The second reason that Lincoln consistently ranks as one of our greatest Presidents is historical perspective. Last Friday’s Fearless brand – The Beatles (read it here) made the point that Fearless Brands create legacies. Lincoln was not regarded as a great President when he was alive – and not even until the 1900’s.  What changed? Time and perspective. Legacies are created by the ‘brand’ but are refined, solidified and perpetuated with the benefit of time and perspective.

What can we learn from Lincoln about branding?  The lessons are virtually endless – and in the context of my Seven C’s of Branding Lincoln is a poster child. His clarity and conviction – coupled with his stellar oratory skills allowed him to garner vital support – often from seemingly unlikely parties. Importantly, he was consistent in his actions and beliefs. All of this helps explain Lincoln as a fearless brand.

Do you want to build your fearless brand? Learn these timeless lessons from Lincoln.

  • Follow the adage – “To thine own self be true.”
  • Realize that your actions will create your legacy – but time and perspective will crystallize it.

Lastly, understand that while wearing a stovepipe hat worked for Lincoln, it is probably not going help you become a fearless brand.

* Lincoln commissioned the Secret Service on April 14, 1865 the day he was assassinated. The original intent for the Secret Service was to combat counterfeit currency. It was not given the charge to protect presidents until directed by Congress after the 1901 assassination of William McKinley

Friday's Fearless Brand Personal Branding

Coach, International Speaker and Thought Partner - Bill’s mission is to add value to the world – one brand at a time. Bill guides individuals and companies alike in building what he refers to as a ‘fearless brand’. This is the process of discovering, embracing and delivering their greatest value – which allows them to realize greater profit. Read More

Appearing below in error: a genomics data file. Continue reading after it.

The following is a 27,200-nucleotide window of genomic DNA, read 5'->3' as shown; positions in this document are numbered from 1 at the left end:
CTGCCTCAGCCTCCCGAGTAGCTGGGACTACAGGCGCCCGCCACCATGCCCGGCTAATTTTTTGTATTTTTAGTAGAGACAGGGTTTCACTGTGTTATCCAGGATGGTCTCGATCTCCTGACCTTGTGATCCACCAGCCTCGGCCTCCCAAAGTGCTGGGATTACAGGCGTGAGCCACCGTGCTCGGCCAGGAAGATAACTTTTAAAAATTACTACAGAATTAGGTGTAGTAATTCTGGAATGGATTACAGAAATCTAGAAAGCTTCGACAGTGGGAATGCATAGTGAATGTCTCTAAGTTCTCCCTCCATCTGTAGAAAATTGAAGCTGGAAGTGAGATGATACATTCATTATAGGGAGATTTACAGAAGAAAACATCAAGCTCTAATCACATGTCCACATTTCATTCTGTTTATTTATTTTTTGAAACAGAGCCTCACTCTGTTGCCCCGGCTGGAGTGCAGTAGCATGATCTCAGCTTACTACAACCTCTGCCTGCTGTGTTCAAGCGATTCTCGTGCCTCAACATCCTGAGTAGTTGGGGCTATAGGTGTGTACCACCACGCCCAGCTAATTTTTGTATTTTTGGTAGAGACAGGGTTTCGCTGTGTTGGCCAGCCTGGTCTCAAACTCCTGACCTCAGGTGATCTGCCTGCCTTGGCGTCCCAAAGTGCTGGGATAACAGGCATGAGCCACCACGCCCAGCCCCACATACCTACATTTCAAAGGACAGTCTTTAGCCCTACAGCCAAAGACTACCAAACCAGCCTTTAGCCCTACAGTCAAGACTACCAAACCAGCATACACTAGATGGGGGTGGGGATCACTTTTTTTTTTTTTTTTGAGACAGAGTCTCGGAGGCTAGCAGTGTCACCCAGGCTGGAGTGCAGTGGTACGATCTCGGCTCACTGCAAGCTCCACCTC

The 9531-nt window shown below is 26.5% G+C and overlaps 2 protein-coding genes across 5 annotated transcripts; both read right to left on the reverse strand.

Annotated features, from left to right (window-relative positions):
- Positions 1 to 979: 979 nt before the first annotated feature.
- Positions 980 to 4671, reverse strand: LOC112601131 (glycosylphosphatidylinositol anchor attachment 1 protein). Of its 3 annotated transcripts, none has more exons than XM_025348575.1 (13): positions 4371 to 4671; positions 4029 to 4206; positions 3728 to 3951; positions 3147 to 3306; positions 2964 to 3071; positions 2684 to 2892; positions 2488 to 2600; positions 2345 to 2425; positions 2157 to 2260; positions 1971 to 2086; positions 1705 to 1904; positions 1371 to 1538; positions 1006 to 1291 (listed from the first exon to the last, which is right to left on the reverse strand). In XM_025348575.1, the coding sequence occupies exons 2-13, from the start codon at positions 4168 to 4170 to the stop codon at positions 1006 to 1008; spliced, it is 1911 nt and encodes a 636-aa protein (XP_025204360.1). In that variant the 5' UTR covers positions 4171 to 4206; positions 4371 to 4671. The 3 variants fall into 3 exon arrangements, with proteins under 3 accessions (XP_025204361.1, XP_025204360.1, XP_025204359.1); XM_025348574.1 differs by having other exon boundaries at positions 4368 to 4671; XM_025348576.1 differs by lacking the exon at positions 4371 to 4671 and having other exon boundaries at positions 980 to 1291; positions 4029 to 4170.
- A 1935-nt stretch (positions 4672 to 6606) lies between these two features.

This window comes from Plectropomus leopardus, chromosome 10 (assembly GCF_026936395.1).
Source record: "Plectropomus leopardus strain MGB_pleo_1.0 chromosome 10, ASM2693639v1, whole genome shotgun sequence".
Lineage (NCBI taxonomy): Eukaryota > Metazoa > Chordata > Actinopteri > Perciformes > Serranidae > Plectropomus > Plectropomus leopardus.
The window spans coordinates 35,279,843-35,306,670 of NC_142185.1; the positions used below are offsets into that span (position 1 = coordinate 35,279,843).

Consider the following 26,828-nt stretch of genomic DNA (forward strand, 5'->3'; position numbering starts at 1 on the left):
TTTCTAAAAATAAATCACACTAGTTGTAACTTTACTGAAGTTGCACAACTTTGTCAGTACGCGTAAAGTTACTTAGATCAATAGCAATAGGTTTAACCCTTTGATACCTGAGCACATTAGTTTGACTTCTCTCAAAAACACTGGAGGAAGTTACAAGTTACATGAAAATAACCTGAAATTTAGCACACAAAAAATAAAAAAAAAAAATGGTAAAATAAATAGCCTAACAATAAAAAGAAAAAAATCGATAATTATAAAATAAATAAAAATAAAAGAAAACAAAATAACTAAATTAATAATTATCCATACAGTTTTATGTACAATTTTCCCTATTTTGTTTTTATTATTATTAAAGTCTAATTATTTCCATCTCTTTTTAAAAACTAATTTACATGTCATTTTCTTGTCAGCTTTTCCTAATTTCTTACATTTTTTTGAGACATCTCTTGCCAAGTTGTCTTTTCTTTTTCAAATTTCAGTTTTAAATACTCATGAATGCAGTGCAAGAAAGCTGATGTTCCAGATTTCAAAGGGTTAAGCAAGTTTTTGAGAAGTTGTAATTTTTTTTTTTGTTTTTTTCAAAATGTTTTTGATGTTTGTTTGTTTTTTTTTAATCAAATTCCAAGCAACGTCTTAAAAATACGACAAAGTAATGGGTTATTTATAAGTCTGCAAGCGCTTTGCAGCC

4 comments on “Conviction, Perspective, Stovepipe Hats & Branding
  1. Doug Wagner says:

    Some big lessons here on how time can change the perspective on the brand. Whenever change is involved there will be opponents. When the impact of the change becomes accepted (if it does), the change becomes appreciated.

    Excellent post Bill.

    • Bill says:

      Great observations Doug and thanks for your kind comments. As you say, change is always opposed by and/or uncomfortable to some degree for many. Time and perspective can often change those negatives to positives.
      As for personal branding, part of the magic of being true to yourself from the start – as hard as that can be at times – is that the perceptions of others don’t really matter – even though acceptance and agreement is almost always preferred.

  2. Great post Bill. While I never conducted a deep study on Lincoln, I was familiar with his value system. I intend to do a little more digging now on this famous “brand”. Thank you.

    • Bill says:

      Lincoln certainly is interesting and the facts, details, nuances and oddities of his life are fascinating. Of keen interest to me are the somewhat odd coincidences between he and an earlier Fearless Brand – JFK Here is that one. If you’re not aware of those things, here is an overview via the History News Network.